One final example -- an example that is similar to what most often happens in my life -- was the first time my thoughts found guidance in an unexpected book. One evening after a Bible study, I went to the bookstore to check out a book on the holy spirit that had just been recommended by the leader of the study. On the way, I started to wonder about gifts of the spirit, the topic of the study. I wondered if the ability to forgive was a gift of the spirit. I had never heard of this as a spiritual gift before, but I had been thinking about forgiveness a lot that day. It seemed to me that some people were just able to forgive more easily than other people. When I got to the bookstore, I found the recommended book. Sitting right next to it was a book by the same author titled, "The Gift of Forgiveness."
How do these things happen???
Some people might say that these examples are just coincidences. I stopped thinking that awhile ago. These experiences are too weirdly specific, and they happen so very frequently. I can't dismiss them as "just coincidences." And I can't explain them in any logical way. So it is, through these experiences, that I have come to believe that there is a supernatural being in this world who hears my very thoughts, and who offers guidance and comfort. I call that being God.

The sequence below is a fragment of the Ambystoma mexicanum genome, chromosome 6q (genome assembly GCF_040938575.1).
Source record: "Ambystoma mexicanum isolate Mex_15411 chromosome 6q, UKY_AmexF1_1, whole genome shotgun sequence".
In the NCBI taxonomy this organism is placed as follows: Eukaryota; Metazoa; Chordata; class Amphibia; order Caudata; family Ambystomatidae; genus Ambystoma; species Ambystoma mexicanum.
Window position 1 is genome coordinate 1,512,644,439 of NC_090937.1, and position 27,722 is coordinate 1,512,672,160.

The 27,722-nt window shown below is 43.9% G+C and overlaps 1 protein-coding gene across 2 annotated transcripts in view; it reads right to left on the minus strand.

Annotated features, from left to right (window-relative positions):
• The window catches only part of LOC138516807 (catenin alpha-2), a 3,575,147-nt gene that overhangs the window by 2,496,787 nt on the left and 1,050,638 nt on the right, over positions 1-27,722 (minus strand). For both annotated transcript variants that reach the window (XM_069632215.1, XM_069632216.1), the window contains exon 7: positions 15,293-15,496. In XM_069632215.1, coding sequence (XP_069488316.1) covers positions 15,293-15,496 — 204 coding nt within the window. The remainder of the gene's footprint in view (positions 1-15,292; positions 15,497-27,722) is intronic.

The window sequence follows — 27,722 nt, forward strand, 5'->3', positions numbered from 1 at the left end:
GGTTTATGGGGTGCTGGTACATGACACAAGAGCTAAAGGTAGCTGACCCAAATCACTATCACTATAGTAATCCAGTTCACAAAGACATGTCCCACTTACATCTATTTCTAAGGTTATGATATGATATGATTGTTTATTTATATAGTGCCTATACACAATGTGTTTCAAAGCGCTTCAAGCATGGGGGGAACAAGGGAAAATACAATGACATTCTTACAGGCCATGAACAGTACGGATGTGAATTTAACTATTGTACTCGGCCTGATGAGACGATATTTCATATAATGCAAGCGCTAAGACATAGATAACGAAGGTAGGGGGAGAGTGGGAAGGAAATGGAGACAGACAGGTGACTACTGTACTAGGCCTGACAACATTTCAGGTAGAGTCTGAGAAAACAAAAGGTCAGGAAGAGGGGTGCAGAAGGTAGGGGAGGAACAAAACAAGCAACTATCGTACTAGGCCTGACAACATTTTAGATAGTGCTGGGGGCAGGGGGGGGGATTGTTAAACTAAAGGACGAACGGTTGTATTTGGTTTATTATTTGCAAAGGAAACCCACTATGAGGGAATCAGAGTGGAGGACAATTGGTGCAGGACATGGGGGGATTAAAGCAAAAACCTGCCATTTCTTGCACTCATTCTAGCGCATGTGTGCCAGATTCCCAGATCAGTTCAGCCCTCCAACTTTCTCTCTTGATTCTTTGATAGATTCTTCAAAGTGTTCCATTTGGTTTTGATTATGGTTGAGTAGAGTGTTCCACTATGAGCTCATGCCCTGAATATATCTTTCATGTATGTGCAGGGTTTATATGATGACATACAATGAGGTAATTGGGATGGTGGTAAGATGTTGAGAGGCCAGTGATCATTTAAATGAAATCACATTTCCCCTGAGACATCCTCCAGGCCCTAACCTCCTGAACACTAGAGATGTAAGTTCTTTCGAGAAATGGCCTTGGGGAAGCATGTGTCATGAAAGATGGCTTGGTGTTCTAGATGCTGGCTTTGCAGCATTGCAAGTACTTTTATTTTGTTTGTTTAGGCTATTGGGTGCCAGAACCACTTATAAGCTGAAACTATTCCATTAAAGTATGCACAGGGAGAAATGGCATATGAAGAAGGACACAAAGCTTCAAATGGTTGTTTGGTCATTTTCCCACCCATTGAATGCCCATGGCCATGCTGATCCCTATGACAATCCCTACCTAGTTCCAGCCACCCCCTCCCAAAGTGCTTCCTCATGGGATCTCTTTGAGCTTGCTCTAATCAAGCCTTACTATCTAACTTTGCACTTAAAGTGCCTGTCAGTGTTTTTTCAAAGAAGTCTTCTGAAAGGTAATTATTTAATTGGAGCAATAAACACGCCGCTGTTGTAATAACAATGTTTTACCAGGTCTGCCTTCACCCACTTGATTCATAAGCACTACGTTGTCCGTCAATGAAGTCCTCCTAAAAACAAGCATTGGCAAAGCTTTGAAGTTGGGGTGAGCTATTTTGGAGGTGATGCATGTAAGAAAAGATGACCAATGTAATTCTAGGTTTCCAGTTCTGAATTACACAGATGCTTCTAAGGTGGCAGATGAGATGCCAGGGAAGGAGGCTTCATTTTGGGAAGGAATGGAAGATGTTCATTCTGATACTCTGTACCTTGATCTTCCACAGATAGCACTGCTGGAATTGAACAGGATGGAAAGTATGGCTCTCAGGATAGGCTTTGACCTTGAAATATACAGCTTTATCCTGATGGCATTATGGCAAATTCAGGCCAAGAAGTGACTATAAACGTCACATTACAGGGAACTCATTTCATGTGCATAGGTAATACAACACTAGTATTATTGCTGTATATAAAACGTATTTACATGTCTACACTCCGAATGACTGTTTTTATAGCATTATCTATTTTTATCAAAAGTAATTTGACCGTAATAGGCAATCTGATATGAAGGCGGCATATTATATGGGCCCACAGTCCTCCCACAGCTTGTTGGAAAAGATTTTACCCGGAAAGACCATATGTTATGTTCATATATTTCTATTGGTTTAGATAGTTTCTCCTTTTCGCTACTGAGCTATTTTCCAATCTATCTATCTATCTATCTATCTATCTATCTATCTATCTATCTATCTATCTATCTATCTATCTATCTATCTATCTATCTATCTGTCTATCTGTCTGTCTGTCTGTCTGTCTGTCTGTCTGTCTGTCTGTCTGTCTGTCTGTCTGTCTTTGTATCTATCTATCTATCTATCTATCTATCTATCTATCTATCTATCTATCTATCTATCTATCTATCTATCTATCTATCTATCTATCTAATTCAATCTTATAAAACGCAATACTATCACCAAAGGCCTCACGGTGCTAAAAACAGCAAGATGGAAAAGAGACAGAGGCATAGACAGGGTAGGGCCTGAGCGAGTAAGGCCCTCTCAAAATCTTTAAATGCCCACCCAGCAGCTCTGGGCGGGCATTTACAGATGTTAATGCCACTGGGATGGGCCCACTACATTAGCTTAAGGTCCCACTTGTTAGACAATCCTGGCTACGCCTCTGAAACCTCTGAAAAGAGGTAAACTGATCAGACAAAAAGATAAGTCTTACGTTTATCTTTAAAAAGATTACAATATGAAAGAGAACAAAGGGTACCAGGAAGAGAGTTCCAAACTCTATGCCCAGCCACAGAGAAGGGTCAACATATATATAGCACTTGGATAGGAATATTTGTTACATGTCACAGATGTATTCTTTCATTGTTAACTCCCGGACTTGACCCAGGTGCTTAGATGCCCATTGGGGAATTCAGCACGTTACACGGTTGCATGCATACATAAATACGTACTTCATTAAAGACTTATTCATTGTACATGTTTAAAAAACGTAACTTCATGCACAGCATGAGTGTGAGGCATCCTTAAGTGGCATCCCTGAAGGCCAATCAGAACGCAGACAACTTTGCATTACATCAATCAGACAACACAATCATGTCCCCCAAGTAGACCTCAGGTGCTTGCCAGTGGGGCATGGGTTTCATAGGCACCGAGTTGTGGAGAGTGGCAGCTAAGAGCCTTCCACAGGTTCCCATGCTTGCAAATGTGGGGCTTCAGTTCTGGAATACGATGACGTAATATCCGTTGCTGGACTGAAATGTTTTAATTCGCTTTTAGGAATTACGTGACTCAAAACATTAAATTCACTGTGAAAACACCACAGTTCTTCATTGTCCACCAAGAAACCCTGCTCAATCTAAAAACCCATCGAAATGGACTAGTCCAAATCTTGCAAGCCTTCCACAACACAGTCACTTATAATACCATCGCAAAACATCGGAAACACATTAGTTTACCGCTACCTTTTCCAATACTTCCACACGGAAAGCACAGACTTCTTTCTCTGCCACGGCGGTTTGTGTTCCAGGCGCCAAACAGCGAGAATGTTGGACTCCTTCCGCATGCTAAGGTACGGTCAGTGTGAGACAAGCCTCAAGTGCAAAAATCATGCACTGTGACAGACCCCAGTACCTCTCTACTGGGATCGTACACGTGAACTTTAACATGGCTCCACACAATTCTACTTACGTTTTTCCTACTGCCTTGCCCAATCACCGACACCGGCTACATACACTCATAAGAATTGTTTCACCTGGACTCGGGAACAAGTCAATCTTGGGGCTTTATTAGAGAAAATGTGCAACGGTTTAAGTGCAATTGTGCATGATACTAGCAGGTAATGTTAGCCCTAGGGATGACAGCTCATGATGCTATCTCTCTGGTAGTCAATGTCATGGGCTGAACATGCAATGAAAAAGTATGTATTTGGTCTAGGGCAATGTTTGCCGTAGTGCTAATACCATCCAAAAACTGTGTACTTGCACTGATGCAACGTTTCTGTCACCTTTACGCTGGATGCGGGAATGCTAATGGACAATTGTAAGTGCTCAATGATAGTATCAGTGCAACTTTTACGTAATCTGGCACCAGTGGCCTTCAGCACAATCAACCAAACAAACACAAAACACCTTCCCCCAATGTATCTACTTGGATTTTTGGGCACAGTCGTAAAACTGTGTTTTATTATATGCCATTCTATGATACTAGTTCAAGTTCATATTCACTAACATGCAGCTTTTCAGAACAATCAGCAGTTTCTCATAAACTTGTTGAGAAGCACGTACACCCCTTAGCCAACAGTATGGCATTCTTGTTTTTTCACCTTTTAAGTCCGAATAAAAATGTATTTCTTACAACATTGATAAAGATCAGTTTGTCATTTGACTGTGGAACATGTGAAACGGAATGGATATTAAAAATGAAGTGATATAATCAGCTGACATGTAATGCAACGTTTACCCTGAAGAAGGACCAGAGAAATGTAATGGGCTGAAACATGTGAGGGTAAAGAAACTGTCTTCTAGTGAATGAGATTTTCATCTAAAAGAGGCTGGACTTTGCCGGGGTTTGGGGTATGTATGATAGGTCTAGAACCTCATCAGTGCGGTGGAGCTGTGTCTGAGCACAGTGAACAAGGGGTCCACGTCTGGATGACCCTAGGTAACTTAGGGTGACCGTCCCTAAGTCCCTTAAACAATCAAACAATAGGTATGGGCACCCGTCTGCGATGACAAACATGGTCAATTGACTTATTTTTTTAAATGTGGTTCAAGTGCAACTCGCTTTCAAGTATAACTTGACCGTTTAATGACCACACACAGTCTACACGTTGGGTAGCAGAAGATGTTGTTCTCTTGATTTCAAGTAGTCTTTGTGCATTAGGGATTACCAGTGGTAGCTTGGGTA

The repeated phrases in the passages above, that "everyone shall live" and "enter that rest," are not simply explaining that we will live and eventually die, and that's all there is to it. No, they are saying something much more meaningful, something more like what Jesus was talking about when he said, "I came so that they may have life and have it abundantly." And, "Come all of you who are weary and burdened, and I will give you rest."
When you feel that God is guiding you, life is rich and satisfying and truly amazing. It's not always easy, mind you. There are responsibilities that come to "those who listen," as both writers above attest. But I would not want any other kind of life.
Dear God, thank you for everything you have given me. May I in turn convey your deep and abiding love for the world, so that all may come to you for true life and true rest. Love always, Pam